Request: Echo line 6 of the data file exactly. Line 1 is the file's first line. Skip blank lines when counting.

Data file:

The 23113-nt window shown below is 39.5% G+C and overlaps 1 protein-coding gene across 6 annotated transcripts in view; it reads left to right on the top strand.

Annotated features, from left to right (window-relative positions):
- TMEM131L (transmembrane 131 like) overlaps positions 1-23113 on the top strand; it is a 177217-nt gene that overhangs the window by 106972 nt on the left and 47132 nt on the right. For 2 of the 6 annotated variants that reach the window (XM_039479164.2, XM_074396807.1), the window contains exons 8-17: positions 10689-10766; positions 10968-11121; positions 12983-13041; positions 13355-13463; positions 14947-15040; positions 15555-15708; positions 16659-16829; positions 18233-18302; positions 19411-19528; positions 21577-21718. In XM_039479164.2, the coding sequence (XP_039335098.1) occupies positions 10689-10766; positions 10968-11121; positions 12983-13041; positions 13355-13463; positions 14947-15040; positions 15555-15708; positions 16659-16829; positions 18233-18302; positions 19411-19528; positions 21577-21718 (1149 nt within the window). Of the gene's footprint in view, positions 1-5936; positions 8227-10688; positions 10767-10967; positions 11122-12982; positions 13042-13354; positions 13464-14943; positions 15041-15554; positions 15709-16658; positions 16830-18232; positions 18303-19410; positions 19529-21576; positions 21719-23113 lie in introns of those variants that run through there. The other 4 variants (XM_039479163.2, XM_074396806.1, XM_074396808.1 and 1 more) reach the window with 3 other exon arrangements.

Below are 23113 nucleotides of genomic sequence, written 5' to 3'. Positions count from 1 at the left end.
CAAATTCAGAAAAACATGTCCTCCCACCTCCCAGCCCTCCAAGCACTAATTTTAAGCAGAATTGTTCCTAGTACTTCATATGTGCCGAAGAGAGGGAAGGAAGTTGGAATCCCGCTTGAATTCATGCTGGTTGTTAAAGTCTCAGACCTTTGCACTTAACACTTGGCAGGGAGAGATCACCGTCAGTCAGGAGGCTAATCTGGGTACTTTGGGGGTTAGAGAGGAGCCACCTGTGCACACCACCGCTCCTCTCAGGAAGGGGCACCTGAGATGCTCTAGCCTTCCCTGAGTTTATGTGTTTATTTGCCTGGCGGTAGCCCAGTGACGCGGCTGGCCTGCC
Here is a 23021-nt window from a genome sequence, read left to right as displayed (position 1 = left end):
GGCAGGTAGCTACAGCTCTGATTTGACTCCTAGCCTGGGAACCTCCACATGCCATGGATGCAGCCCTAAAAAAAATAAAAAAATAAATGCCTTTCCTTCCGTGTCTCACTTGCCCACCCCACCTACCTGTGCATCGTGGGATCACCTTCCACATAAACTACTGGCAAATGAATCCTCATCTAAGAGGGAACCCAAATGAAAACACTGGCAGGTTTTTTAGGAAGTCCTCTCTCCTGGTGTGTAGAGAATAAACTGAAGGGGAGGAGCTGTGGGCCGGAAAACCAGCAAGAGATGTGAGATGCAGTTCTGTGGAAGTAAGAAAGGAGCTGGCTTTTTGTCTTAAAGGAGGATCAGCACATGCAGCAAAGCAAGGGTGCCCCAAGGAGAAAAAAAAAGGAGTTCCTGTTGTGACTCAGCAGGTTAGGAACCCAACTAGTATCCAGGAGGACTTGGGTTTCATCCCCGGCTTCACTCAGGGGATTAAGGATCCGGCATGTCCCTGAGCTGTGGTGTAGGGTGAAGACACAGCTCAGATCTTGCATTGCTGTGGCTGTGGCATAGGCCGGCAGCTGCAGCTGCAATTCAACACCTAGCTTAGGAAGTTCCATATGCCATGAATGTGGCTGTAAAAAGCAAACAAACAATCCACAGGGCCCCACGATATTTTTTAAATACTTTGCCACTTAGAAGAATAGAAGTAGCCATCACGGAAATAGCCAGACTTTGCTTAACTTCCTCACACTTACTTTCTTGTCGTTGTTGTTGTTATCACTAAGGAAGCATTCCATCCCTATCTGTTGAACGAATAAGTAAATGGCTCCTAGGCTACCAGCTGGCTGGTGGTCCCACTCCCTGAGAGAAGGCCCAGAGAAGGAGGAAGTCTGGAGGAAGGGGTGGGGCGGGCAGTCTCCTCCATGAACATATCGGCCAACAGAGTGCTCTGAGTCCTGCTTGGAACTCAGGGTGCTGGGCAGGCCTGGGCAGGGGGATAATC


Here is a 23021-nt window from a genome sequence, read left to right as displayed (position 1 = left end):